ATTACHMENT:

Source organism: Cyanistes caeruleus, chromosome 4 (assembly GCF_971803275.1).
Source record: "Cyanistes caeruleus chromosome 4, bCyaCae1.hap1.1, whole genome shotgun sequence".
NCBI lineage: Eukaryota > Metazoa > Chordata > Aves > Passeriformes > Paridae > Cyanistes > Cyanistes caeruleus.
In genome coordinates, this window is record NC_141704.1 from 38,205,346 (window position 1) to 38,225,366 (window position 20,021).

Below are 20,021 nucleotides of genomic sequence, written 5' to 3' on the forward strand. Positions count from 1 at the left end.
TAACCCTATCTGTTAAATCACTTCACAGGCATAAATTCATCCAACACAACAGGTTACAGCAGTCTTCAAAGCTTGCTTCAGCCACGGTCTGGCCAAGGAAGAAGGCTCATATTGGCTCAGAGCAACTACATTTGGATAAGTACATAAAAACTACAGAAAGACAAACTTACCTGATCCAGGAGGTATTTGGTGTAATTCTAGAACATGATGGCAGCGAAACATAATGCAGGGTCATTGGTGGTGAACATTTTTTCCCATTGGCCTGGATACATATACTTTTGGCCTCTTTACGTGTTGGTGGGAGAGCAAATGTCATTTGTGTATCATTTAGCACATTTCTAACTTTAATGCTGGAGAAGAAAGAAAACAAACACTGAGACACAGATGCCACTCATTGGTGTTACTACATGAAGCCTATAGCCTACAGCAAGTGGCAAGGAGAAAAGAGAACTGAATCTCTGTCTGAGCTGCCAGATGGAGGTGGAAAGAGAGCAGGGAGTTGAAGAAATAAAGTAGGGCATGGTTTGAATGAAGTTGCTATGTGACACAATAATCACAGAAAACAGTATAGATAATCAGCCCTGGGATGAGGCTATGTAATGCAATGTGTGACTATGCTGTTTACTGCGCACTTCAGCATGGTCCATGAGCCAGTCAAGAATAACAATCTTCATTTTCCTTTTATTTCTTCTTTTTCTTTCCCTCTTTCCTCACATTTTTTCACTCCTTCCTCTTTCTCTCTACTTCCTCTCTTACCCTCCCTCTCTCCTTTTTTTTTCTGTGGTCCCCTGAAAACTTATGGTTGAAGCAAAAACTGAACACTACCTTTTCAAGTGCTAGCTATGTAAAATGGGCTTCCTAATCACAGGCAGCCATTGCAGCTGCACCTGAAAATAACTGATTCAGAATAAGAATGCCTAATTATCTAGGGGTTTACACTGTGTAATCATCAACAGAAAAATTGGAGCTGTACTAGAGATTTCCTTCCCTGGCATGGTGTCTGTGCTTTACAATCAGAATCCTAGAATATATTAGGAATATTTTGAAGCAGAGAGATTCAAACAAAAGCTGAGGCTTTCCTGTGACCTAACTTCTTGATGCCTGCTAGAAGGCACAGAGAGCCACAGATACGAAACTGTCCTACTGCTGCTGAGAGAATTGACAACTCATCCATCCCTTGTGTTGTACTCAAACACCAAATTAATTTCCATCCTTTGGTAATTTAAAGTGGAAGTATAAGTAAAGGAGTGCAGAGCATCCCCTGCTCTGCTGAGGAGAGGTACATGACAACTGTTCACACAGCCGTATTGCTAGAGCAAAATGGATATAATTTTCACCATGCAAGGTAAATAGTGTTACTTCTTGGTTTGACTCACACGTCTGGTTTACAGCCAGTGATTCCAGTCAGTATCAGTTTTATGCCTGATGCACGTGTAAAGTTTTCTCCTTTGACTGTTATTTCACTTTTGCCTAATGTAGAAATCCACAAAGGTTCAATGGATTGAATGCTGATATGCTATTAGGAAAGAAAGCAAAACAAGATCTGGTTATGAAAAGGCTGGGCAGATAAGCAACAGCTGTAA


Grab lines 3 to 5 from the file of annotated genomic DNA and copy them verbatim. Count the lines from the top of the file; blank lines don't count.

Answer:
NCBI lineage: Eukaryota > Metazoa > Chordata > Aves > Passeriformes > Paridae > Cyanistes > Cyanistes caeruleus.
In genome coordinates, this window is record NC_141704.1 from 38,205,346 (window position 1) to 38,225,366 (window position 20,021).

Below are 20,021 nucleotides of genomic sequence, written 5' to 3' on the forward strand. Positions count from 1 at the left end.